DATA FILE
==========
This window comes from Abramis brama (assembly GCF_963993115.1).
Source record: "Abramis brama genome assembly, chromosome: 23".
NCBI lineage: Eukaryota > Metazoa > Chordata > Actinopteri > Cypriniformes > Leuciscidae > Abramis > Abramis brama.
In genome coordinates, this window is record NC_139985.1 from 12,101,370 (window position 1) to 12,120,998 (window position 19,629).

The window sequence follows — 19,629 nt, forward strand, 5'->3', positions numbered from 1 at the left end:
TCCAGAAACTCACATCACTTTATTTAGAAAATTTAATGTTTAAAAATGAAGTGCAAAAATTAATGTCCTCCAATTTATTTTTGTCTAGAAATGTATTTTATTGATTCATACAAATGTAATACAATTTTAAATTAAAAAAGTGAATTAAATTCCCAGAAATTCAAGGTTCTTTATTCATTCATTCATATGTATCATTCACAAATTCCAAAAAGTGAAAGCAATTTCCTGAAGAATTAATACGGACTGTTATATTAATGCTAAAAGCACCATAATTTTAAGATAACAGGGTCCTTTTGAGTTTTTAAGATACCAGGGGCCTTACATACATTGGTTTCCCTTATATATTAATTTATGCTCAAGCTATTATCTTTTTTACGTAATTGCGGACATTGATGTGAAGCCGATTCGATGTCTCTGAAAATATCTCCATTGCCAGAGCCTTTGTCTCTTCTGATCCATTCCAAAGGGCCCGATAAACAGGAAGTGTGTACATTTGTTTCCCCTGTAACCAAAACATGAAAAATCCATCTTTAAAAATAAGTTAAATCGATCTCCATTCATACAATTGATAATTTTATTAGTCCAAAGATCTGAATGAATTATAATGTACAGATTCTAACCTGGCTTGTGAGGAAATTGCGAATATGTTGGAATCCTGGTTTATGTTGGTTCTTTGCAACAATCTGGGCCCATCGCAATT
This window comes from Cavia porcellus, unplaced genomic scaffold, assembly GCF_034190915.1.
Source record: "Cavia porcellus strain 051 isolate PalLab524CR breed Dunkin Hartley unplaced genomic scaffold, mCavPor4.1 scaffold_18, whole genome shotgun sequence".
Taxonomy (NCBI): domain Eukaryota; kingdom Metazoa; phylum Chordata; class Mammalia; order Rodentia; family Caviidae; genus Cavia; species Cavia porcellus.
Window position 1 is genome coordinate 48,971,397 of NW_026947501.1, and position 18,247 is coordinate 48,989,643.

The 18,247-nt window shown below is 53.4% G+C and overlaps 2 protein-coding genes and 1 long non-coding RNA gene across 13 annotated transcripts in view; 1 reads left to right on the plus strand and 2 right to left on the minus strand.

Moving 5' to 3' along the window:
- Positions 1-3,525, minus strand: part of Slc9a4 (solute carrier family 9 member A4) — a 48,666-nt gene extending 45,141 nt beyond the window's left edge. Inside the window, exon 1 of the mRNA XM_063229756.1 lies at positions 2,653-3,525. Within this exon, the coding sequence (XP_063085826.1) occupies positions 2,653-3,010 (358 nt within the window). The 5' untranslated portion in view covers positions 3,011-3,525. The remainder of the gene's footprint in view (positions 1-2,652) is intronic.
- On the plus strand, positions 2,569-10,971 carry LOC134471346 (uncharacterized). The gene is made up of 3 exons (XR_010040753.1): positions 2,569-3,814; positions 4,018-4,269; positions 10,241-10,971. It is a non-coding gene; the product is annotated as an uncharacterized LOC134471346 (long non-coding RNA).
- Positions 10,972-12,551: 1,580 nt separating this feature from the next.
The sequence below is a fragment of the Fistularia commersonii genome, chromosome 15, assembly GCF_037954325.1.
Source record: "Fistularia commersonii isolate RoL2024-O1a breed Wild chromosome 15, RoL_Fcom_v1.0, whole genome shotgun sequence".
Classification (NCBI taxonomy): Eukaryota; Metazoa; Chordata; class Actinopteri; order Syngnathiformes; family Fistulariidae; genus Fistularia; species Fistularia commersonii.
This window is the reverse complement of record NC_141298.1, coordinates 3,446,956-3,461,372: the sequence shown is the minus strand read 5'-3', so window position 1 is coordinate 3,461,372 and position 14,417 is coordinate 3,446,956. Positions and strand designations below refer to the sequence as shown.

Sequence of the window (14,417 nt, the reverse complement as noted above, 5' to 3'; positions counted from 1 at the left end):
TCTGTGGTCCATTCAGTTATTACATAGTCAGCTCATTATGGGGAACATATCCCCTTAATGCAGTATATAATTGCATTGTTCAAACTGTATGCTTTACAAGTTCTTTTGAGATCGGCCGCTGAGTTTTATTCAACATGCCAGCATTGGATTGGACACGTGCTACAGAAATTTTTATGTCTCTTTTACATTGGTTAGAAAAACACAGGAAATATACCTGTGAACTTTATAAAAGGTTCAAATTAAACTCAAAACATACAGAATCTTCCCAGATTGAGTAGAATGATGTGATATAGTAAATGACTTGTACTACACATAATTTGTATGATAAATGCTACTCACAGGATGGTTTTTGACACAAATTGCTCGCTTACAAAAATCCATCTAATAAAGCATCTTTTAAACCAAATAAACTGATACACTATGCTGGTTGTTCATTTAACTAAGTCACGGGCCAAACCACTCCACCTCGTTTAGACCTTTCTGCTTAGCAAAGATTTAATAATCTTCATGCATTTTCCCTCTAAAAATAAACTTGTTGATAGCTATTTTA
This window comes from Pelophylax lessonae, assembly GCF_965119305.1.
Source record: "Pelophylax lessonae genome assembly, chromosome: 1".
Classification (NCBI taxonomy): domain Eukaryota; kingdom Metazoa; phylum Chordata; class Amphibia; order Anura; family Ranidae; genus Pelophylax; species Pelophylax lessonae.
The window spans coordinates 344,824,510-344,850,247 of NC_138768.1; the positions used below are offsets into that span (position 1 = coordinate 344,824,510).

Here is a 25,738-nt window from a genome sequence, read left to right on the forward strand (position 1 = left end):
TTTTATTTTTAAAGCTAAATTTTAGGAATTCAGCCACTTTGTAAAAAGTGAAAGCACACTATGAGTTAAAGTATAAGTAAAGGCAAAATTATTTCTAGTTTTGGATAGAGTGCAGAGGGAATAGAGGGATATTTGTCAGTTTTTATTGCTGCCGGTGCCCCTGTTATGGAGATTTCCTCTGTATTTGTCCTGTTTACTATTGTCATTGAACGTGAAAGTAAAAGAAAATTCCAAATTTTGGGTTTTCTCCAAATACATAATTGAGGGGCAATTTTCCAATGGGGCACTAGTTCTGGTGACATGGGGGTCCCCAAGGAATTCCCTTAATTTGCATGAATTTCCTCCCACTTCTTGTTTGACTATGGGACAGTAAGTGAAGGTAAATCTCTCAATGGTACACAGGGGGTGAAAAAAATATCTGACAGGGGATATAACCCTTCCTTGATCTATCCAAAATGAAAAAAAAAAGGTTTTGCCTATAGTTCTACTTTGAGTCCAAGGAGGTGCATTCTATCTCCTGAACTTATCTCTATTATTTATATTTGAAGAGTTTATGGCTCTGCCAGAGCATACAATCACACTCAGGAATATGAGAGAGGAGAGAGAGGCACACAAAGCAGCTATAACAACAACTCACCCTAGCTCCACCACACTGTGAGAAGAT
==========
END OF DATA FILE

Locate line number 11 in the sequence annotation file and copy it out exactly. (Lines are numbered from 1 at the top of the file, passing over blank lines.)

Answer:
The 18,247-nt window shown below is 53.4% G+C and overlaps 2 protein-coding genes and 1 long non-coding RNA gene across 13 annotated transcripts in view; 1 reads left to right on the plus strand and 2 right to left on the minus strand.